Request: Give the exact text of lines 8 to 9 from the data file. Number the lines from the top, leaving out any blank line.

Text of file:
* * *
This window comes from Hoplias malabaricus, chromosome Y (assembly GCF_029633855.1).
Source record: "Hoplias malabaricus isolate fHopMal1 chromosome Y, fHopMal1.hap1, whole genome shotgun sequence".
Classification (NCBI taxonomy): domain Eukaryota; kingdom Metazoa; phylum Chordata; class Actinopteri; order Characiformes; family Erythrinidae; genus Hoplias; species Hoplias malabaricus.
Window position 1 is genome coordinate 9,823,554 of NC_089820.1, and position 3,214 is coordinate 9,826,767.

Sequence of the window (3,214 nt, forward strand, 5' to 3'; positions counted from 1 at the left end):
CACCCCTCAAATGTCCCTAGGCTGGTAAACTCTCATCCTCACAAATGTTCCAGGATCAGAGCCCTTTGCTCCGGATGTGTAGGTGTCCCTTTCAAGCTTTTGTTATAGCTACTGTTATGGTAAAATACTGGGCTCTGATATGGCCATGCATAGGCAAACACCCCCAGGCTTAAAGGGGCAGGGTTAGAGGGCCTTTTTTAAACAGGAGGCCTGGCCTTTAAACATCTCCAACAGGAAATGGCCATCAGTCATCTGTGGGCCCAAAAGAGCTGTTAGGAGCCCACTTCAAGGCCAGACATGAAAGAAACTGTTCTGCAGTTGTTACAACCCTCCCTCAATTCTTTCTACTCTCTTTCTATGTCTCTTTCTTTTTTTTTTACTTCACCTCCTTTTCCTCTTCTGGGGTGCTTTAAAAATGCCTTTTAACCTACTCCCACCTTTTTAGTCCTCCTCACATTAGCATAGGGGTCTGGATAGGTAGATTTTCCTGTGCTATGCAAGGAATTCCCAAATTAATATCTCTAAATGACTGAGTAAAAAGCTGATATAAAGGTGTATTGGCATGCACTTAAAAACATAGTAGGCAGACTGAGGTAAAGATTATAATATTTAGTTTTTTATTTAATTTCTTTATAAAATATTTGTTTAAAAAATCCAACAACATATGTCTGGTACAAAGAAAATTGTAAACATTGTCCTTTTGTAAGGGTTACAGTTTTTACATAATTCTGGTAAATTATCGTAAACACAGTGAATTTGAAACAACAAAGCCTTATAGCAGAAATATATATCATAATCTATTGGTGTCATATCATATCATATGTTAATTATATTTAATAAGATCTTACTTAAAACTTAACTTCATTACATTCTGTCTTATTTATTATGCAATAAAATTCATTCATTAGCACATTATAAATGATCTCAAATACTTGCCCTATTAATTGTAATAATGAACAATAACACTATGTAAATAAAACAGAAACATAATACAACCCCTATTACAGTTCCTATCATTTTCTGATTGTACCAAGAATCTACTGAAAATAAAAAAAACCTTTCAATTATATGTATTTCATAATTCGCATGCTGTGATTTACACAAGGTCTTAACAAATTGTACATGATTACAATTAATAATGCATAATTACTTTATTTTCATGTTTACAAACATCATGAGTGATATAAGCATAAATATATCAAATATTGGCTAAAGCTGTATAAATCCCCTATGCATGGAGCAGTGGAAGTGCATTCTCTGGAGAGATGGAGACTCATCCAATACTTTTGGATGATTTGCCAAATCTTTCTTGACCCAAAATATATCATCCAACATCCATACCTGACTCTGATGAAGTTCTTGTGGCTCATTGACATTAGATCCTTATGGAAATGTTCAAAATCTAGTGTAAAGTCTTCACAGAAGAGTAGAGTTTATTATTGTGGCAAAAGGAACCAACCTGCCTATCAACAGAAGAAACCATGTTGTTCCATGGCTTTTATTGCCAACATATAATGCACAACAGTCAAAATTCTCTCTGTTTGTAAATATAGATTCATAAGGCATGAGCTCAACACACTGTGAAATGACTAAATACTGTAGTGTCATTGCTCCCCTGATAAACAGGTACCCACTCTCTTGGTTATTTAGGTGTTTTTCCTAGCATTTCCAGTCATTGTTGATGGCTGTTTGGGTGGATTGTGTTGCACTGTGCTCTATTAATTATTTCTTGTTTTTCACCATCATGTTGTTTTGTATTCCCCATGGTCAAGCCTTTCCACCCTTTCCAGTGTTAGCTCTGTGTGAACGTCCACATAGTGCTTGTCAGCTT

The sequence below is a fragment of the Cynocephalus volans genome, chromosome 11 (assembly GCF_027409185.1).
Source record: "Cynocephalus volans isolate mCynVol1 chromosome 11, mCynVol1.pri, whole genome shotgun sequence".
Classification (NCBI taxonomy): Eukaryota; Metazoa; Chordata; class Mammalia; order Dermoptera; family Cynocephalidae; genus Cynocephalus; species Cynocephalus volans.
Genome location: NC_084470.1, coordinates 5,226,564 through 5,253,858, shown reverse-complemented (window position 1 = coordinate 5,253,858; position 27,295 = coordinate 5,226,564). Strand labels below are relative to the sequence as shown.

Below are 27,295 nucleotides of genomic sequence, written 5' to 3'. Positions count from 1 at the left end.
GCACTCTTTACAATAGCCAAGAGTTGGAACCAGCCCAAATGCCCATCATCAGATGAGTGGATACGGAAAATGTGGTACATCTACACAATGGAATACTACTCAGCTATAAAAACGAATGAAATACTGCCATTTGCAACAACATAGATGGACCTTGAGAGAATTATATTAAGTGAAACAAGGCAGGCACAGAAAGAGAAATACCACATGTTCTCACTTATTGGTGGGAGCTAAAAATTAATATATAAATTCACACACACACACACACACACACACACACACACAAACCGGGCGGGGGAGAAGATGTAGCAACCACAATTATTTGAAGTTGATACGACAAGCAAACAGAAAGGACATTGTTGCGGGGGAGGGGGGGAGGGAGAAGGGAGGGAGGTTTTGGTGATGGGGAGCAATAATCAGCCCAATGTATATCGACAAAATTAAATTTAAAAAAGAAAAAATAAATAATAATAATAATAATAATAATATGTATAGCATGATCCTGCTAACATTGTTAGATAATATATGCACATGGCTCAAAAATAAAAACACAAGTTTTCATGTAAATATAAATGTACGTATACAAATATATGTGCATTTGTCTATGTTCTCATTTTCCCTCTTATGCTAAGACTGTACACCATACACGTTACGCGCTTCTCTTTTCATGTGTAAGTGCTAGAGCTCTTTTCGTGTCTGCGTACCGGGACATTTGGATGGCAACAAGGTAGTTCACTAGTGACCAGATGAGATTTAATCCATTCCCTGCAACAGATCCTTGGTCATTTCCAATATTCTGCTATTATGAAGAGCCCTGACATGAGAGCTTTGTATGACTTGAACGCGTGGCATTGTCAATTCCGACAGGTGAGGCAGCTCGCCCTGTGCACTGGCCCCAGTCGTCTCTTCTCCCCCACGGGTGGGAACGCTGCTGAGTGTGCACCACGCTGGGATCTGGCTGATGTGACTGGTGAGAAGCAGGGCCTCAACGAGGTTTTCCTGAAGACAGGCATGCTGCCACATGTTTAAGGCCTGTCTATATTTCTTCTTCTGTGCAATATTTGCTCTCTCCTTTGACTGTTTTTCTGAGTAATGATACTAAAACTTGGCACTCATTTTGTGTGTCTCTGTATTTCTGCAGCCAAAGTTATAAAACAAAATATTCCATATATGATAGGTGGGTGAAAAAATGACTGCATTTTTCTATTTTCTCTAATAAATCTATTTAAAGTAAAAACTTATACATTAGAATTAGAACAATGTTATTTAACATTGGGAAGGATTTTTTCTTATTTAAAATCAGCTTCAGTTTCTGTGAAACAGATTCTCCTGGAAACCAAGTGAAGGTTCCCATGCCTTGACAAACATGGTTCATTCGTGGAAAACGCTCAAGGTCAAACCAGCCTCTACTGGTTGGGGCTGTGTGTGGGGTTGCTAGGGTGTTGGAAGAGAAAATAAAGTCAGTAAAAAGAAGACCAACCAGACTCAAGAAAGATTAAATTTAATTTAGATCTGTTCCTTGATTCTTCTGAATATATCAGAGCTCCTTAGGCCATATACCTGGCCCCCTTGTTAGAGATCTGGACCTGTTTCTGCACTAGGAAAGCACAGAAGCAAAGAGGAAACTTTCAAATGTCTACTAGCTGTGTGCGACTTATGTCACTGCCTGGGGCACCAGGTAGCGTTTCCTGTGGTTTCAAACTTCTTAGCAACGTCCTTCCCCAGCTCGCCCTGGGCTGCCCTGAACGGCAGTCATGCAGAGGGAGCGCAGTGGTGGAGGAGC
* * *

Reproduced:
Source record: "Cynocephalus volans isolate mCynVol1 chromosome 11, mCynVol1.pri, whole genome shotgun sequence".
Classification (NCBI taxonomy): Eukaryota; Metazoa; Chordata; class Mammalia; order Dermoptera; family Cynocephalidae; genus Cynocephalus; species Cynocephalus volans.